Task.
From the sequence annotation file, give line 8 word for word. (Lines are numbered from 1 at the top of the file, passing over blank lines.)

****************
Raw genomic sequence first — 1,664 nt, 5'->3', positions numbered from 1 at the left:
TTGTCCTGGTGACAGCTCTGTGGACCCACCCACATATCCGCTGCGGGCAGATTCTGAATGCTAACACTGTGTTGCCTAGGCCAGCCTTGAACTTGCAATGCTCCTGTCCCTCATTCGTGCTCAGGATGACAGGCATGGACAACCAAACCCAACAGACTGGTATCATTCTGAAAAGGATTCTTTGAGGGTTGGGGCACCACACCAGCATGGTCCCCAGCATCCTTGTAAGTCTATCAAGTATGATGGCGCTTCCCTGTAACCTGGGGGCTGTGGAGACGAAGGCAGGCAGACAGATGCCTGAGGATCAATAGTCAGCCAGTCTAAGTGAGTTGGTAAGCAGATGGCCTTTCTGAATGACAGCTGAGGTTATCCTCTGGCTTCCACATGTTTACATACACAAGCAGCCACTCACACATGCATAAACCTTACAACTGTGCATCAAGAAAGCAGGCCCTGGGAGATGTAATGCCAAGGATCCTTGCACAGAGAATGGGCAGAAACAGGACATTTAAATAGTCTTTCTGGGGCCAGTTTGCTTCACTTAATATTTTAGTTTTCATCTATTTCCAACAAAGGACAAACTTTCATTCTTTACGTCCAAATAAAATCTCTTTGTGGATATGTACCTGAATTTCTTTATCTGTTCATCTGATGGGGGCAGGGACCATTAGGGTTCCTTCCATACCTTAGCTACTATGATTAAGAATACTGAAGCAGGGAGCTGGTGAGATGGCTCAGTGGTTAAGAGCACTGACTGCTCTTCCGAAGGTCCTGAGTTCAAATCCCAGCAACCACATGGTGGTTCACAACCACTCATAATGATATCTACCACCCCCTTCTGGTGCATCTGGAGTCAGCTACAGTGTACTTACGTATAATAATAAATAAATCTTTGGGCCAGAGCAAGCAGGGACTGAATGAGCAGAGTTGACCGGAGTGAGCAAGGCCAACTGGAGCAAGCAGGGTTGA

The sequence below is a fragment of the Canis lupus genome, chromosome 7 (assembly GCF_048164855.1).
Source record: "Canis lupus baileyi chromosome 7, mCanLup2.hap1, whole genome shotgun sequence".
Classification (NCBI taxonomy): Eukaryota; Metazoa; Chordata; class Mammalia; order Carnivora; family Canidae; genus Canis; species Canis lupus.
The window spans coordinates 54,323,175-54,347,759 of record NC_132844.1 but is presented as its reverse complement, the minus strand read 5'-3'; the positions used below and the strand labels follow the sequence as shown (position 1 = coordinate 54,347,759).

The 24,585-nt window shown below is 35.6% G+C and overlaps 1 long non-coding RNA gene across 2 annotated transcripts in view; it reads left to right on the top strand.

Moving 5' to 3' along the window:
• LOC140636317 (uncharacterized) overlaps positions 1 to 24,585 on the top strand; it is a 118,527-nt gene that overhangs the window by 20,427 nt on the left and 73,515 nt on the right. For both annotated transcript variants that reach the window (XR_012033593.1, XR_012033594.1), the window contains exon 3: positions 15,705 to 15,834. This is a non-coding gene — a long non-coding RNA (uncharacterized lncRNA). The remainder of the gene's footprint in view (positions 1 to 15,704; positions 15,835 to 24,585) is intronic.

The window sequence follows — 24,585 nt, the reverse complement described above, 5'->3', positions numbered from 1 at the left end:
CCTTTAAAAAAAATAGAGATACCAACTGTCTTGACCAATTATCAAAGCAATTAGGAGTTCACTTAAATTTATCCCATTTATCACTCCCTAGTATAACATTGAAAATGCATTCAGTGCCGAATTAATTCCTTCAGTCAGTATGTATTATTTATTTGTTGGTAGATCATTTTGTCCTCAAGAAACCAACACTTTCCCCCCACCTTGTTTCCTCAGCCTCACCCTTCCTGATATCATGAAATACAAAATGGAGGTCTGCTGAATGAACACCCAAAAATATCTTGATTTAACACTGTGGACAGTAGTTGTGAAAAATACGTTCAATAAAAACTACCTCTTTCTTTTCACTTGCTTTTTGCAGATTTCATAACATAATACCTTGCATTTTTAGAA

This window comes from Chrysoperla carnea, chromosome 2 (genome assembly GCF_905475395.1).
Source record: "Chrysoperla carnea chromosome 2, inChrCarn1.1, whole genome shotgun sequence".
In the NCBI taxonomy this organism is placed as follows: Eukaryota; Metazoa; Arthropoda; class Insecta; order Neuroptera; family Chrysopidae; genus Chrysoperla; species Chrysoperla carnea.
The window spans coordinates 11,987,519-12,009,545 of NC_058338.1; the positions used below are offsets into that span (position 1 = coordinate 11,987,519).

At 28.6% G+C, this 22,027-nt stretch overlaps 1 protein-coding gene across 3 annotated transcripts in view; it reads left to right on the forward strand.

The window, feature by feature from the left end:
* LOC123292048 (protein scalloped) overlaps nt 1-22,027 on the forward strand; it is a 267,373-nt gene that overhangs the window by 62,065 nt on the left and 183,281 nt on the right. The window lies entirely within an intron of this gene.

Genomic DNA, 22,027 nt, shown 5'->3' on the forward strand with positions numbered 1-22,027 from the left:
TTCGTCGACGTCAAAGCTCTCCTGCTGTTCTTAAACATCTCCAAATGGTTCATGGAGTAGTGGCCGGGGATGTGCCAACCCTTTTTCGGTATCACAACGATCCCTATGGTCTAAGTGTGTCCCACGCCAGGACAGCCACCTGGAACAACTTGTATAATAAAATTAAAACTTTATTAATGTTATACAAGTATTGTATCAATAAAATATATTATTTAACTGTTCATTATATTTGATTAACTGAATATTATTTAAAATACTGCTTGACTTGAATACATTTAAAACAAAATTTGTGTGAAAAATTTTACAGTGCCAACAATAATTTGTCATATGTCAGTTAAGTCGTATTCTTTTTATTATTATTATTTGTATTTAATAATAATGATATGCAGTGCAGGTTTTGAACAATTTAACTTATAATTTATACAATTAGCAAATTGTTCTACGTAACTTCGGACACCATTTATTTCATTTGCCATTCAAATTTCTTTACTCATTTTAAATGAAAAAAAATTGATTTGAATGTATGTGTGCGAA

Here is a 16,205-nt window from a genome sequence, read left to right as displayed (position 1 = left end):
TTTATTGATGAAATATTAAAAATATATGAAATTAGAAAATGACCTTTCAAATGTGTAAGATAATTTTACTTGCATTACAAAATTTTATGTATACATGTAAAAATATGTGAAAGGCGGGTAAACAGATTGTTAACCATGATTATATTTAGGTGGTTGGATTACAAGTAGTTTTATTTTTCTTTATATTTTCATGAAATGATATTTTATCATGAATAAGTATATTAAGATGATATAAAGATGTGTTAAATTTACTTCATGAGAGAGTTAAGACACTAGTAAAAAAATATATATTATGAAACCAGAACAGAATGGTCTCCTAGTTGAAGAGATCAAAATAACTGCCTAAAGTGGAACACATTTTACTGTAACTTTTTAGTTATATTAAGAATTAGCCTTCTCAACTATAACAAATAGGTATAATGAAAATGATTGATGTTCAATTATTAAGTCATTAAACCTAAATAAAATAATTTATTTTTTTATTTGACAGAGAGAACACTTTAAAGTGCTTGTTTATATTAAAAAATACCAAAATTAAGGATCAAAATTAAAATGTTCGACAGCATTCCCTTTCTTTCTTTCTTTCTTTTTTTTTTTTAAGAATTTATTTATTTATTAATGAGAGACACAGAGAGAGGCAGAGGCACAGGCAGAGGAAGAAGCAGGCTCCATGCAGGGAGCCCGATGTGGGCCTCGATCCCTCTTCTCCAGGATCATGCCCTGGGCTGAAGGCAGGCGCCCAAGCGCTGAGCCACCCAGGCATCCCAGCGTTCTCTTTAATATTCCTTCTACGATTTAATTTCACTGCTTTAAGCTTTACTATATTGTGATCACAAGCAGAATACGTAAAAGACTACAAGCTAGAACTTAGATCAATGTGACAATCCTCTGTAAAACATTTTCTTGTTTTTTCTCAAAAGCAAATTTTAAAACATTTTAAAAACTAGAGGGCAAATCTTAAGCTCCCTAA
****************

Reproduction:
Moving 5' to 3' along the window: